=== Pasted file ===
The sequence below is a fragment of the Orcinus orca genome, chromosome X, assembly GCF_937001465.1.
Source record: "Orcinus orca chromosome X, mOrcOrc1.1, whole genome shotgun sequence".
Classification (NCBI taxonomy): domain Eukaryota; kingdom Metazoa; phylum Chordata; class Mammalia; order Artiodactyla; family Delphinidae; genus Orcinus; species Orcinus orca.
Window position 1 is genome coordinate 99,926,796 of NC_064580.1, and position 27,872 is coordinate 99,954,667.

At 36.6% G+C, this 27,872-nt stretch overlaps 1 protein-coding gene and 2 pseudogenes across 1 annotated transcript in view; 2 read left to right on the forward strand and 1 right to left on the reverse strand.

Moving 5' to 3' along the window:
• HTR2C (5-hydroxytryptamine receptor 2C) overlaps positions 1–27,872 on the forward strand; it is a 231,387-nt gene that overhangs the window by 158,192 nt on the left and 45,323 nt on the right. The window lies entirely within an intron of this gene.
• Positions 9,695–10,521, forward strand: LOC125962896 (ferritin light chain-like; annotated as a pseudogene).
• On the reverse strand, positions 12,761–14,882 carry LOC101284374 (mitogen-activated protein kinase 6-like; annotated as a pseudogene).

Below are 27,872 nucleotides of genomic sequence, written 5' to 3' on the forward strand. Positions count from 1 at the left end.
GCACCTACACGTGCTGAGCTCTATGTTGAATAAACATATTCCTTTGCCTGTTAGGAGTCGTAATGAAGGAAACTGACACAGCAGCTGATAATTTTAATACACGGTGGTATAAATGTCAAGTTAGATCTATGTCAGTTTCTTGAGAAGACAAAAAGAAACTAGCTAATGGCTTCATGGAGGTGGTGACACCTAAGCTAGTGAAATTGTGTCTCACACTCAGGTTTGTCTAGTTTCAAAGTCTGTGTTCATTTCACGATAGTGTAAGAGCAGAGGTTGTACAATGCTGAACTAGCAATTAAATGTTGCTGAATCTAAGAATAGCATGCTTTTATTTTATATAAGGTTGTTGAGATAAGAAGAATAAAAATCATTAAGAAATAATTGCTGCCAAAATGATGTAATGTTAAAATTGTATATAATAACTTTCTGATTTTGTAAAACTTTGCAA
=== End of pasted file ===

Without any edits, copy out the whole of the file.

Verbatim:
The sequence below is a fragment of the Orcinus orca genome, chromosome X, assembly GCF_937001465.1.
Source record: "Orcinus orca chromosome X, mOrcOrc1.1, whole genome shotgun sequence".
Classification (NCBI taxonomy): domain Eukaryota; kingdom Metazoa; phylum Chordata; class Mammalia; order Artiodactyla; family Delphinidae; genus Orcinus; species Orcinus orca.
Window position 1 is genome coordinate 99,926,796 of NC_064580.1, and position 27,872 is coordinate 99,954,667.

At 36.6% G+C, this 27,872-nt stretch overlaps 1 protein-coding gene and 2 pseudogenes across 1 annotated transcript in view; 2 read left to right on the forward strand and 1 right to left on the reverse strand.

Moving 5' to 3' along the window:
• HTR2C (5-hydroxytryptamine receptor 2C) overlaps positions 1–27,872 on the forward strand; it is a 231,387-nt gene that overhangs the window by 158,192 nt on the left and 45,323 nt on the right. The window lies entirely within an intron of this gene.
• Positions 9,695–10,521, forward strand: LOC125962896 (ferritin light chain-like; annotated as a pseudogene).
• On the reverse strand, positions 12,761–14,882 carry LOC101284374 (mitogen-activated protein kinase 6-like; annotated as a pseudogene).

Below are 27,872 nucleotides of genomic sequence, written 5' to 3' on the forward strand. Positions count from 1 at the left end.
GCACCTACACGTGCTGAGCTCTATGTTGAATAAACATATTCCTTTGCCTGTTAGGAGTCGTAATGAAGGAAACTGACACAGCAGCTGATAATTTTAATACACGGTGGTATAAATGTCAAGTTAGATCTATGTCAGTTTCTTGAGAAGACAAAAAGAAACTAGCTAATGGCTTCATGGAGGTGGTGACACCTAAGCTAGTGAAATTGTGTCTCACACTCAGGTTTGTCTAGTTTCAAAGTCTGTGTTCATTTCACGATAGTGTAAGAGCAGAGGTTGTACAATGCTGAACTAGCAATTAAATGTTGCTGAATCTAAGAATAGCATGCTTTTATTTTATATAAGGTTGTTGAGATAAGAAGAATAAAAATCATTAAGAAATAATTGCTGCCAAAATGATGTAATGTTAAAATTGTATATAATAACTTTCTGATTTTGTAAAACTTTGCAA